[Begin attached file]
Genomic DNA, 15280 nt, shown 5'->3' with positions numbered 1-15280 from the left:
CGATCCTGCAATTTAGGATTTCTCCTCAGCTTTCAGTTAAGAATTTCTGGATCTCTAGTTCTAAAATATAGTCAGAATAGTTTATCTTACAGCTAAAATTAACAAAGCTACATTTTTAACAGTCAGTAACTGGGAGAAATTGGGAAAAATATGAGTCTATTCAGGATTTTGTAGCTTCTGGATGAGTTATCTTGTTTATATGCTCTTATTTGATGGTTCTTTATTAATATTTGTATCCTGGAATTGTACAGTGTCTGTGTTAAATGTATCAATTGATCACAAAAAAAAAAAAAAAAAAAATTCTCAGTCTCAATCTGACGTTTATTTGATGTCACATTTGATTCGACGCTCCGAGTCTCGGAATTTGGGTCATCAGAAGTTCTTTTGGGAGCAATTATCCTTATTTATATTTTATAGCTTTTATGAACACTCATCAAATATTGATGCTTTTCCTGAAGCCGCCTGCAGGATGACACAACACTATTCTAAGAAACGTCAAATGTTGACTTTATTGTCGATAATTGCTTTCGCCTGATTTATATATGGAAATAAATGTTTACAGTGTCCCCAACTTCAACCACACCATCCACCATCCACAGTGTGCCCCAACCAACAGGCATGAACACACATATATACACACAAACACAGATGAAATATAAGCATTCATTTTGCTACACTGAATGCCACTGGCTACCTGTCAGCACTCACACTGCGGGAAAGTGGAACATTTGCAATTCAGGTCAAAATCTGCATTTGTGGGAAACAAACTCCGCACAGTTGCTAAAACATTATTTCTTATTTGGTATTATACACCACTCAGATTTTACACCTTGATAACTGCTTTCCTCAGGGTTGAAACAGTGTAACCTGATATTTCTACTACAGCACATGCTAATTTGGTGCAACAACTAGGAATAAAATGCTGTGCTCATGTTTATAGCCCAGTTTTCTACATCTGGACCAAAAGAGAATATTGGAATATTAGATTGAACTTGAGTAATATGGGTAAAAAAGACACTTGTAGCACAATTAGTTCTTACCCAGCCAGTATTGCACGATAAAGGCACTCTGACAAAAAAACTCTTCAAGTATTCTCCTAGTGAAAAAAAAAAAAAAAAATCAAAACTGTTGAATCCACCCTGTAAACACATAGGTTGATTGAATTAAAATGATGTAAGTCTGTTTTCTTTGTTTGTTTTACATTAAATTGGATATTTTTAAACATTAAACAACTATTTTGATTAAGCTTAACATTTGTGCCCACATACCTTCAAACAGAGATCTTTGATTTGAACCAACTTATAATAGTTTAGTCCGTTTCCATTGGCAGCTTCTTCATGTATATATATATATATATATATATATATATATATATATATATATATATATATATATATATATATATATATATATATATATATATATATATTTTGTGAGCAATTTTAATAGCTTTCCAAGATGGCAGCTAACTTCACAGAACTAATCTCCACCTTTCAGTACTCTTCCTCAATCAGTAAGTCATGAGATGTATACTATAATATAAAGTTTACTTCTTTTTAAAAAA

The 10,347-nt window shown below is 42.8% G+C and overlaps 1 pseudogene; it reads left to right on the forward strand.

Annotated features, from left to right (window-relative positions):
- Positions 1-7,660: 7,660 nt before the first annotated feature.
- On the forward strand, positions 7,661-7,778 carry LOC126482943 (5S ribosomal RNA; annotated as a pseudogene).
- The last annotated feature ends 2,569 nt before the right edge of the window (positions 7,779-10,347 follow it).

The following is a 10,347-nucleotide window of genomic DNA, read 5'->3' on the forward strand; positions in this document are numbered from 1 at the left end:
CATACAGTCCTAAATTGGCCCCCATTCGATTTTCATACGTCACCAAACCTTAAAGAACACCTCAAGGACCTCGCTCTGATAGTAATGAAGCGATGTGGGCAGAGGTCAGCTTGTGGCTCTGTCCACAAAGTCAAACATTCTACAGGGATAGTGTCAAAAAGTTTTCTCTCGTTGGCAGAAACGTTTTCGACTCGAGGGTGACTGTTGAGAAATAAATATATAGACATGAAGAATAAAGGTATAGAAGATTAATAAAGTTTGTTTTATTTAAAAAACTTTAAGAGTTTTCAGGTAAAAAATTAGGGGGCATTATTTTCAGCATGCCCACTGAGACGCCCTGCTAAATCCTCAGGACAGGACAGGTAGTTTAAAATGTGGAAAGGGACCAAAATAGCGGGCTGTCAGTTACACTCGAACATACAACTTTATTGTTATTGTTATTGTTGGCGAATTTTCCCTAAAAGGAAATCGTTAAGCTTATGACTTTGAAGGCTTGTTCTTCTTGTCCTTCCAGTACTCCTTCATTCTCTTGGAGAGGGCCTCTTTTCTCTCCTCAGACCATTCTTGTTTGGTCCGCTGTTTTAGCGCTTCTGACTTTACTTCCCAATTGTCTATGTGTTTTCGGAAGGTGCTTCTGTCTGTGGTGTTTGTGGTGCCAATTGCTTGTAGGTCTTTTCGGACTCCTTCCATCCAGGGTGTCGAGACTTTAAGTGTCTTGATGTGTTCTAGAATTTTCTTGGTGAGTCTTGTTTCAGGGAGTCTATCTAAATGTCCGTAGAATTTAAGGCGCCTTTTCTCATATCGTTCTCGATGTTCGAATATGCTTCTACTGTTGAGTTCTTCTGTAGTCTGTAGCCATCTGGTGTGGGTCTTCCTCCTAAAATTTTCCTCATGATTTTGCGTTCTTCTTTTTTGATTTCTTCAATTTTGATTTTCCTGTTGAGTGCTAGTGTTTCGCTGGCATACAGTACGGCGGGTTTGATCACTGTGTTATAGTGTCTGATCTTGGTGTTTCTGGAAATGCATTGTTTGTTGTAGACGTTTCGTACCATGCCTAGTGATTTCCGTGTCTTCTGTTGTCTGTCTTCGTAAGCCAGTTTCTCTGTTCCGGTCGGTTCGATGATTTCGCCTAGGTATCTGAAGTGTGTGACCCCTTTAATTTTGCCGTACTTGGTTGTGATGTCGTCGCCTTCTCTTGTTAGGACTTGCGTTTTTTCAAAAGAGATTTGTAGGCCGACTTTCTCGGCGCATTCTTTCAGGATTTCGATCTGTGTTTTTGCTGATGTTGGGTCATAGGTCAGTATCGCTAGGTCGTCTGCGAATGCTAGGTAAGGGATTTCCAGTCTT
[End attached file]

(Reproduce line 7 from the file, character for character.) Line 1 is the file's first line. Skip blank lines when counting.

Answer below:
- The last annotated feature ends 2,569 nt before the right edge of the window (positions 7,779-10,347 follow it).